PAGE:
At Signal Hill, we are always thinking about mobile. A recent project got me thinking a lot about one thing in particular, and that is the mobile url.
The process typically works by using some server-side code to first detect a mobile browser, then forward the user’s request to a mobile version of the site. Some popular subdomains include “m.website.com” and “mobile.website.com.”
This method has a couple of positives going for it, primarily that a user is shown visually that they are at a mobile version of the site via the url. From a development perspective, it could also allow for more targeted browsing experiences, for example having subdomains for smartphones as well as feature phones.
The thing that I hadn’t thought of prior to this was that because smart phones today are capable of receiving desktop grade HTML, we are essentially allowing two different urls to point to the exact same content. What this means is that each page will get ranked and indexed separately, leading to the possibility of your mobile url showing up in search results over your desktop url (example).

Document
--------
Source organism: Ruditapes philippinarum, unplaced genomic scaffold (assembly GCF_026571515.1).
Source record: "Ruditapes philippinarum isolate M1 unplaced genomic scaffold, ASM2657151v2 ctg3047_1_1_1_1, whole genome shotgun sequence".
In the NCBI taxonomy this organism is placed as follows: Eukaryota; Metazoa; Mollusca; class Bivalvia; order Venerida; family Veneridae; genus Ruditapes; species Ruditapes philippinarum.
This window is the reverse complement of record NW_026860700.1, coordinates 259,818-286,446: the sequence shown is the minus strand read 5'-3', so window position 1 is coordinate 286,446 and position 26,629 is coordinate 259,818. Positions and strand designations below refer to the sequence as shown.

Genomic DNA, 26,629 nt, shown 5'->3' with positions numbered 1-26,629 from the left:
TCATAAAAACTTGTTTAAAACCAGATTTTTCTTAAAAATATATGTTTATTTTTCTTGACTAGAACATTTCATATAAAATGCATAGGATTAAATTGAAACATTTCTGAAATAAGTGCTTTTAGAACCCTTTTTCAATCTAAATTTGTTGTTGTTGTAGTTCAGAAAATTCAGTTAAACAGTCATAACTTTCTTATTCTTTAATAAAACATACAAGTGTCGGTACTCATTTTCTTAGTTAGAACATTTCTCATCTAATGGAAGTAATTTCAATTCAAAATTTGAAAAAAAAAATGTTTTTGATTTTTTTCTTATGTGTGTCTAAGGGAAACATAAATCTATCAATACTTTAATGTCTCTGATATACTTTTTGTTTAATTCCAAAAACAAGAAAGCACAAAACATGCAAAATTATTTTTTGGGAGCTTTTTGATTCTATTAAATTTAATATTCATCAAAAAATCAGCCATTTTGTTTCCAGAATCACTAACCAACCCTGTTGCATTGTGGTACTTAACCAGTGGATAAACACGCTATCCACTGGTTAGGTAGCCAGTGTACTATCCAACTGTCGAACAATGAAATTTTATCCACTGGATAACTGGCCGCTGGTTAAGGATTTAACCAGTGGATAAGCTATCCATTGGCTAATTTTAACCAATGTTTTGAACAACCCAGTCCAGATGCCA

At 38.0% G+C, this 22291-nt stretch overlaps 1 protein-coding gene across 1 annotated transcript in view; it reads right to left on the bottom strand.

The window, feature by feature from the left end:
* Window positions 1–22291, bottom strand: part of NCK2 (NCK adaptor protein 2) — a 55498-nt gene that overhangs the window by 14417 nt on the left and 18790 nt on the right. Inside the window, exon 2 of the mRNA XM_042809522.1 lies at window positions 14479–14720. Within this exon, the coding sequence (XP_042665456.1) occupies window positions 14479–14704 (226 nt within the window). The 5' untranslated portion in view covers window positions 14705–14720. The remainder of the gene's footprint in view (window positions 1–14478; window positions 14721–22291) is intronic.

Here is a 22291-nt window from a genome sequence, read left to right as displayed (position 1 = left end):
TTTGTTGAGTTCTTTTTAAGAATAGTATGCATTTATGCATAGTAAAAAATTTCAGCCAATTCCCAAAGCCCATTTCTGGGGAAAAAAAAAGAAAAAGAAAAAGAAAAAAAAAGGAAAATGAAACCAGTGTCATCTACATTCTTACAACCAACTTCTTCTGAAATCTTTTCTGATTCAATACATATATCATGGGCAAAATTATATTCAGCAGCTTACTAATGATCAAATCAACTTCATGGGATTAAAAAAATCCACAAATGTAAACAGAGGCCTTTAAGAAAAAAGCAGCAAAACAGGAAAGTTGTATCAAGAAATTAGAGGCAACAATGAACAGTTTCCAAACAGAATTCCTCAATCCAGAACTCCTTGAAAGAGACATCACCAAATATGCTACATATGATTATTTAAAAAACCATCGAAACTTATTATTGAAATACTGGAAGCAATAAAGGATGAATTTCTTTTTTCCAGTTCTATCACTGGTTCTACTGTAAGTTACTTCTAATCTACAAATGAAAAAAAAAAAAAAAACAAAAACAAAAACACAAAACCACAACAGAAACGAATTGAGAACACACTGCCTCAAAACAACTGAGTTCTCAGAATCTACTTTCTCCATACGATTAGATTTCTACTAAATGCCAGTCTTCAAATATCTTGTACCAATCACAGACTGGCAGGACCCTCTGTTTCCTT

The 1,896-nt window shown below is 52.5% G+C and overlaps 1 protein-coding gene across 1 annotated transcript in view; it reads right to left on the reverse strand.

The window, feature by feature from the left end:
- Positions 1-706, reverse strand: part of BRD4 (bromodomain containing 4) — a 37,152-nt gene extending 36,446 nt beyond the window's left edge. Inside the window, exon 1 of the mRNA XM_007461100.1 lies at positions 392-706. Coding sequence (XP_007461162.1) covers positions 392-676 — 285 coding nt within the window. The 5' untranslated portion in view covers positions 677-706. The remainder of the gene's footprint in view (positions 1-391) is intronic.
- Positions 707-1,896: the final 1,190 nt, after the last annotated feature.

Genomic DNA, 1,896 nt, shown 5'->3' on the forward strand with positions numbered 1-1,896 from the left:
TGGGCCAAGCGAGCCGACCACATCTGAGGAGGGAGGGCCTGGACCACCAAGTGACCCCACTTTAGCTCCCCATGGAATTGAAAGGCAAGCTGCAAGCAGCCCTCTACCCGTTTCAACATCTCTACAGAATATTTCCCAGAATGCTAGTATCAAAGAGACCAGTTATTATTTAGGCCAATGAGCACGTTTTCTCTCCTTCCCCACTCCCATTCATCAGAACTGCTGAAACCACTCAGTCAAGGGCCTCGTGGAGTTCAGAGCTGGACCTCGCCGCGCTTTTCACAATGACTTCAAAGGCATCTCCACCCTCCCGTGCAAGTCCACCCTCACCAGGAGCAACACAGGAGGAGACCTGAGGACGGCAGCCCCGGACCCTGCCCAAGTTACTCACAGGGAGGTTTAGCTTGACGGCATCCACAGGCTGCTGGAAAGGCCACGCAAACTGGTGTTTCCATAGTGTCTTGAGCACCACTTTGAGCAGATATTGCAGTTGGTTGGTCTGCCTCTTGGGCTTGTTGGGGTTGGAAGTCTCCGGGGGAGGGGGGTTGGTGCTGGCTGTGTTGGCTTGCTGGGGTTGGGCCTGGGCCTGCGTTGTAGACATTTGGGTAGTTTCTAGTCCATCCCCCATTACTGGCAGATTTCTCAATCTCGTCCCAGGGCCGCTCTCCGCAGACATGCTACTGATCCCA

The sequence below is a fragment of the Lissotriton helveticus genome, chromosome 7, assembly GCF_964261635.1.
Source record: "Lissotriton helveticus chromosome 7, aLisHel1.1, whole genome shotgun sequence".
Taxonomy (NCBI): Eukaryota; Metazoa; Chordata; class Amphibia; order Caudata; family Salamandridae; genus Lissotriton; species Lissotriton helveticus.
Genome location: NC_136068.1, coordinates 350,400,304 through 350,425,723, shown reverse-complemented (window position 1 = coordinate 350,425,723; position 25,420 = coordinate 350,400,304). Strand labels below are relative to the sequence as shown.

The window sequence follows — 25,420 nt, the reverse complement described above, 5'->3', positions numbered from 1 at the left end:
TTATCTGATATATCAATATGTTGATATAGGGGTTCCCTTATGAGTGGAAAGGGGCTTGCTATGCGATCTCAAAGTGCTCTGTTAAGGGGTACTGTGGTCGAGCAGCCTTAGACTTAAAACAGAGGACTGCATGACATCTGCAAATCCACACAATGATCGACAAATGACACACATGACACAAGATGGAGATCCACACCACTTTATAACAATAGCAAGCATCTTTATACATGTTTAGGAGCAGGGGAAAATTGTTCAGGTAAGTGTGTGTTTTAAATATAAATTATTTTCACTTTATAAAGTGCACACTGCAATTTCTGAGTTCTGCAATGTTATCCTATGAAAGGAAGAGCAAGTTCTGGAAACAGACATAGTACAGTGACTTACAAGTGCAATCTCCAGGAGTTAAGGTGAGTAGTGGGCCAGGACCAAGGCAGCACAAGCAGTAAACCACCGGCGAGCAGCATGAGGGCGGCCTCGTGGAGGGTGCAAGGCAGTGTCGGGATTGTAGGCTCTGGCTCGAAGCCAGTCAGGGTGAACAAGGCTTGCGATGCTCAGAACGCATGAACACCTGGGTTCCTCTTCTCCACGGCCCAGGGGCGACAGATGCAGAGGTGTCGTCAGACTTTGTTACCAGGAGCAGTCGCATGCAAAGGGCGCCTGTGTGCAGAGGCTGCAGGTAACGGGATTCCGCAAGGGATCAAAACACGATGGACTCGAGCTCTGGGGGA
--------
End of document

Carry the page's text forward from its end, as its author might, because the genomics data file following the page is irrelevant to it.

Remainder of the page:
This issue gets complicated even further when we start adding social sharing functionality to the mix. The default behavior of the majority of share buttons is to grab the current url, which for mobile users would be the mobile version. Sharing a mobile url that could potentially get passed around and re-posted would be bad both for SEO and marketing.
To address the first issue, Google recommends the use of “rel=canonical” on your “desktop” url. To address the second issue, share buttons will have to be customized to omit the mobile portion of the url. These solutions would fix the problems, but not solve the issue of two (or more) urls for a single piece of content.
In a Q and A with John Mueller of Google, these issues all got brought up. In addition to the solutions I just mentioned, he recommends another method, serving a mobile stylesheet to mobile users at the same url. No redirects, no subdomains.
The solution seems simple at first, but the elegance of it only struck me after I considered the potential pitfalls of a mobile url. To be clear, mobile urls are a product of a time when phones had to be served a completely different standard of HTML just to understand the web. Todays smartphones are capable of understanding virtually anything a desktop browser can, just in a smaller screen.
And that’s what I think about mobile urls. At least that’s what I think for now…